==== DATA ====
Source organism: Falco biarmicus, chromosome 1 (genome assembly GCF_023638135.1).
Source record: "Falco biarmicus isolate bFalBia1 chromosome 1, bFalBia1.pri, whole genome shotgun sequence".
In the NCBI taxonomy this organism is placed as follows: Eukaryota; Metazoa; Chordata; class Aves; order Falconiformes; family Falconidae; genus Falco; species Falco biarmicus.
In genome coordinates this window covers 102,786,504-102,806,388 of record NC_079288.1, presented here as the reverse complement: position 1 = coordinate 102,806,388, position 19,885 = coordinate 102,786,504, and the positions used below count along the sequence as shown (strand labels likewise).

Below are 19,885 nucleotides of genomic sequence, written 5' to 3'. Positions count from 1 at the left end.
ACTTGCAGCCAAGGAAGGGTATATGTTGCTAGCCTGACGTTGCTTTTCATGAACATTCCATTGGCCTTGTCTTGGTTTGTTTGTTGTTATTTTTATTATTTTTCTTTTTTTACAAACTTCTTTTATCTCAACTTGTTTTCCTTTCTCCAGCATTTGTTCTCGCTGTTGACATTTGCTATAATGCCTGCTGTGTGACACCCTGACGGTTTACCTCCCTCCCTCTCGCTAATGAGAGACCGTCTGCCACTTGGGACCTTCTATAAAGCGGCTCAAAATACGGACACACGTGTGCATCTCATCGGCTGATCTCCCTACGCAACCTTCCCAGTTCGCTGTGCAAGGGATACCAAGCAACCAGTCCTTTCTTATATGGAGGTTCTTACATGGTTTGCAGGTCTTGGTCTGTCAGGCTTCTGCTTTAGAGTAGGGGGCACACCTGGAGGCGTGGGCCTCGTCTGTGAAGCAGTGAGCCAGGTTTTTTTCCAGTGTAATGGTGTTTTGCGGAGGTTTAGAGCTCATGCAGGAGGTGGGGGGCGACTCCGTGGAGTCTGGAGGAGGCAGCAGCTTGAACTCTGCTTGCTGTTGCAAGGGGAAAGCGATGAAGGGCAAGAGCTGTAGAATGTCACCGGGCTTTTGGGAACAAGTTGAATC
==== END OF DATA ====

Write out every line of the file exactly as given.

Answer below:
Source organism: Falco biarmicus, chromosome 1 (genome assembly GCF_023638135.1).
Source record: "Falco biarmicus isolate bFalBia1 chromosome 1, bFalBia1.pri, whole genome shotgun sequence".
In the NCBI taxonomy this organism is placed as follows: Eukaryota; Metazoa; Chordata; class Aves; order Falconiformes; family Falconidae; genus Falco; species Falco biarmicus.
In genome coordinates this window covers 102,786,504-102,806,388 of record NC_079288.1, presented here as the reverse complement: position 1 = coordinate 102,806,388, position 19,885 = coordinate 102,786,504, and the positions used below count along the sequence as shown (strand labels likewise).

Below are 19,885 nucleotides of genomic sequence, written 5' to 3'. Positions count from 1 at the left end.
ACTTGCAGCCAAGGAAGGGTATATGTTGCTAGCCTGACGTTGCTTTTCATGAACATTCCATTGGCCTTGTCTTGGTTTGTTTGTTGTTATTTTTATTATTTTTCTTTTTTTACAAACTTCTTTTATCTCAACTTGTTTTCCTTTCTCCAGCATTTGTTCTCGCTGTTGACATTTGCTATAATGCCTGCTGTGTGACACCCTGACGGTTTACCTCCCTCCCTCTCGCTAATGAGAGACCGTCTGCCACTTGGGACCTTCTATAAAGCGGCTCAAAATACGGACACACGTGTGCATCTCATCGGCTGATCTCCCTACGCAACCTTCCCAGTTCGCTGTGCAAGGGATACCAAGCAACCAGTCCTTTCTTATATGGAGGTTCTTACATGGTTTGCAGGTCTTGGTCTGTCAGGCTTCTGCTTTAGAGTAGGGGGCACACCTGGAGGCGTGGGCCTCGTCTGTGAAGCAGTGAGCCAGGTTTTTTTCCAGTGTAATGGTGTTTTGCGGAGGTTTAGAGCTCATGCAGGAGGTGGGGGGCGACTCCGTGGAGTCTGGAGGAGGCAGCAGCTTGAACTCTGCTTGCTGTTGCAAGGGGAAAGCGATGAAGGGCAAGAGCTGTAGAATGTCACCGGGCTTTTGGGAACAAGTTGAATC